When people talk about “vocations,” they’re often talking about the priesthood and religious life (the life of monks and nuns, sisters and brothers). But priesthood and religious life are not the only vocations. Every one of us has a vocation....
Plumbers, homemakers, accountants, farmers, lawyers, cashiers, taxi drivers —we are called to many different jobs, but in those jobs we all have the same calling. We are all called to be priests.
As soon as we were baptized, we became priests of God. We don’t think about that very much, but we ought to think about it every day, every hour, every minute. Everything we do ought to be in the service of God, and everywhere we go we ought to remember that we are priests.
We’re so used to thinking of “priests” as the men who wear the collar that it almost shocks us to hear that we, too, are priests. But that’s a doctrine straight from Scripture. St. Peter himself, the first pope, calls us all to the priesthood in his first letter:
Come to him, a living stone, rejected by human beings but chosen and precious in the sight of God, and, like living stones, let yourselves be built into a spiritual house to be a holy priesthood to offer spiritual sacrifices acceptable to God through Jesus Christ. (1 Peter 2:4-5)
So, in a sense, we all have the same vocation. We are all called to be holy, and we are all called to be priests of God. More than that, we are all called to be apostles. Our mission is the mission Jesus Christ gave to his disciples: to go into all the world and make disciples of all nations.
But we do have many different ways of living that vocation. Some of us will be celibate priests who wear collars, which is a great and noble vocation. Some of us will be garbage collectors, and that is another great and noble vocation.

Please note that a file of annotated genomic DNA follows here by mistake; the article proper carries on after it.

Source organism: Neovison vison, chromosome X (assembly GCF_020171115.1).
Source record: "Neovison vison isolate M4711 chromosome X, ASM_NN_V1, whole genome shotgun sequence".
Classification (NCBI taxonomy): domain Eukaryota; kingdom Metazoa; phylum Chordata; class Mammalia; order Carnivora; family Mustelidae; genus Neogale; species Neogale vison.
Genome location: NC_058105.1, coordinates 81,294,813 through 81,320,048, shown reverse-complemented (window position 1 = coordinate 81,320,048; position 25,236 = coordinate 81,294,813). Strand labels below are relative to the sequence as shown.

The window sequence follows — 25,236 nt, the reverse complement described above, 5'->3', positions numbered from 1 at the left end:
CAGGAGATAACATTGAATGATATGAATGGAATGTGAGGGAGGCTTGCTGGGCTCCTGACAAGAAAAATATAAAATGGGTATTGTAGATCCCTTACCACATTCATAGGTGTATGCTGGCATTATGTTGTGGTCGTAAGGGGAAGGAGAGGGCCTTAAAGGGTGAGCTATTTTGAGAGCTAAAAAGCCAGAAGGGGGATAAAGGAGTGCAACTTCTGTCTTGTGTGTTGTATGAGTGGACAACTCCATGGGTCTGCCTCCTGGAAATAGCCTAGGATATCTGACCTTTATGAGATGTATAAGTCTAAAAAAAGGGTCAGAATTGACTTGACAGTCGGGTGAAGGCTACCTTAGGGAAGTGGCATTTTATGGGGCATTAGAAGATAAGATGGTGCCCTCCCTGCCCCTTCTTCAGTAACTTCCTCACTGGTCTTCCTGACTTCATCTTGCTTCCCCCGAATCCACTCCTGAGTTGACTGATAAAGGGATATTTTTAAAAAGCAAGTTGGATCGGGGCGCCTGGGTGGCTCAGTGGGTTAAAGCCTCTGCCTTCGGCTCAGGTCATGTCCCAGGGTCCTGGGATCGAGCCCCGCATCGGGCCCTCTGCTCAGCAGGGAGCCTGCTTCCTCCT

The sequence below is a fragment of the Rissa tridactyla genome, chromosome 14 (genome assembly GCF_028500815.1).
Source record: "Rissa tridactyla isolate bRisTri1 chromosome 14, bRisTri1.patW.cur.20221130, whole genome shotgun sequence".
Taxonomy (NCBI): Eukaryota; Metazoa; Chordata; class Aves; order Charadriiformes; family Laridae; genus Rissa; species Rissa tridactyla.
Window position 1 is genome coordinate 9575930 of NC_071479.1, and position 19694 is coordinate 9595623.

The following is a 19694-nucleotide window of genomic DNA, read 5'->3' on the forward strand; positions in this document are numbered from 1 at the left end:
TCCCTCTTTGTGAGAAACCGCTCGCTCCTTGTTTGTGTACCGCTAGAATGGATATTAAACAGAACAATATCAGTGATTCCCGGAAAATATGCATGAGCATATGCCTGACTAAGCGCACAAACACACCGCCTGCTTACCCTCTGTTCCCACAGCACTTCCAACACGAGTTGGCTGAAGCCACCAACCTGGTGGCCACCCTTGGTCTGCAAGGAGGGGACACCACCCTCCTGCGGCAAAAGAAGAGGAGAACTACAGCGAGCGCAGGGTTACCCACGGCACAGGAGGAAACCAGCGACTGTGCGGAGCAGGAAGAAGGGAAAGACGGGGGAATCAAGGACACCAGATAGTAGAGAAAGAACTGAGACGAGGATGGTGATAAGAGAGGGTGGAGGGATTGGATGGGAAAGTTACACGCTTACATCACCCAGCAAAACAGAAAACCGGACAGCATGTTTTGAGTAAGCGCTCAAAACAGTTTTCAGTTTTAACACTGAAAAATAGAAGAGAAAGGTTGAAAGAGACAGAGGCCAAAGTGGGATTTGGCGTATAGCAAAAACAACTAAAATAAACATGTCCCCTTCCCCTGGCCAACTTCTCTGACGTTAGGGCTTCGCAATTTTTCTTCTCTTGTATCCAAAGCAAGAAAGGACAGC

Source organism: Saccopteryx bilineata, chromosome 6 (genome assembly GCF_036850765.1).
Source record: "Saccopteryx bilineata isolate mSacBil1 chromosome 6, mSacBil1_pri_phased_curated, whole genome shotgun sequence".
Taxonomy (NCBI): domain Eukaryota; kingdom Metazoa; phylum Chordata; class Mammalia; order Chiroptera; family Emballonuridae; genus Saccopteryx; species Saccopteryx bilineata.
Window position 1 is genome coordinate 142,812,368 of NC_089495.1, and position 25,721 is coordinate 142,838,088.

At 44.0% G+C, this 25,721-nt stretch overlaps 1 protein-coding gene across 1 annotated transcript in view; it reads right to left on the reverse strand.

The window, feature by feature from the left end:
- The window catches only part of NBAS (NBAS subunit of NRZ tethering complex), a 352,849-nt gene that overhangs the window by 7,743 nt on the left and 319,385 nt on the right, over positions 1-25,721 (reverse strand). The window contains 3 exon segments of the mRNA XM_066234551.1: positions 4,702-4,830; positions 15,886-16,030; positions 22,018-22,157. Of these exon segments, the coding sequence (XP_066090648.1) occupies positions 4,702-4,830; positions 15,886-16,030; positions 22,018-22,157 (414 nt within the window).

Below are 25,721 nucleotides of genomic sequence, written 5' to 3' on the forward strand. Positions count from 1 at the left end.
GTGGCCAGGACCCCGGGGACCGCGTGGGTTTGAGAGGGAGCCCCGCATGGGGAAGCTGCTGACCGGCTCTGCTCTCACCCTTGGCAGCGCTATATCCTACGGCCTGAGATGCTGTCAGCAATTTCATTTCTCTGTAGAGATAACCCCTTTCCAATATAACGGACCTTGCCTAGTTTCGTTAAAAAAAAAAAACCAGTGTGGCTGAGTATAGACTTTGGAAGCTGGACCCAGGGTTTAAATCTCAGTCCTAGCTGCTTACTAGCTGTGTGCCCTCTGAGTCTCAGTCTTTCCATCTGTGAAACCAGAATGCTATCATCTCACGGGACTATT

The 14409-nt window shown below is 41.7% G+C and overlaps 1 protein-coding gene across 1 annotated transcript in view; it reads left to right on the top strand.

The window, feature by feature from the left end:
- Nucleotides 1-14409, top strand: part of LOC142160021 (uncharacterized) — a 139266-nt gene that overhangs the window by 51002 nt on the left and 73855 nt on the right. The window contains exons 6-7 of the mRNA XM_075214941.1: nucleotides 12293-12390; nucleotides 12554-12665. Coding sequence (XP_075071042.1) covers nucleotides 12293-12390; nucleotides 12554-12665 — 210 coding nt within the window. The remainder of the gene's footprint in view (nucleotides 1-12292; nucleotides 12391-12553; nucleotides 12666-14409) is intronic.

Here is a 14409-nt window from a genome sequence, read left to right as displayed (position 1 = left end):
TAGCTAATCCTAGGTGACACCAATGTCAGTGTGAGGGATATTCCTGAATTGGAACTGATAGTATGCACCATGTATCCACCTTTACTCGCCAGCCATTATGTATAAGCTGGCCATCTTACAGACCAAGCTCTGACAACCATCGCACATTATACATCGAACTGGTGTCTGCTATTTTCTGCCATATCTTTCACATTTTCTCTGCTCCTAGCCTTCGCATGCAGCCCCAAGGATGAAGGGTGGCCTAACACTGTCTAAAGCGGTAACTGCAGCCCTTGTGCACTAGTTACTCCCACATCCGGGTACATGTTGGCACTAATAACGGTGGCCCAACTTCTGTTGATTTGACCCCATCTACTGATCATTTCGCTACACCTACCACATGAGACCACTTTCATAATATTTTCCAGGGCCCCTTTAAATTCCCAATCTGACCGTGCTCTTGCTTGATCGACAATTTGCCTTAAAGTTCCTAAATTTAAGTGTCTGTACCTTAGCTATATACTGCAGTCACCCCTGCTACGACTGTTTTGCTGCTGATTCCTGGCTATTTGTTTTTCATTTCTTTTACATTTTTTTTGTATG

Living a moral life is itself an act of worship. We glorify God when we live according to Christ’s teaching, putting ourselves forward as examples of Christian living, and drawing others to the truth by our example.
Wherever you do your daily work, there is your altar. There is where you offer sacrifice to God Most High. Your altar may be an assembly line, or a computer keyboard, or the strings of a violin, or a manure pile in a barn. Wherever you work, you can offer that work as a sacrifice to God. Even St. Paul, who counseled Christians to take good care of their ministers, worked as a tentmaker so that no one could accuse him getting a free ride (see Acts 18:2-3).
When we come together for Mass, all our sacrifices are bound together in the Eucharist. The one perfect sacrifice that Christ offers on the Cross sweeps up all our individual sacrifices and carries them to heaven.
And because our sacrifices are joined with the perfect sacrifice of Christ on the Cross, the sacrifices we make every day are themselves, in a way, Eucharistic. They’re part of that eternal perfect sacrifice.
Whatever our vocation, we find the complete fulfillment of it only in the Church, bringing our labors together with the labors of every other Christian.
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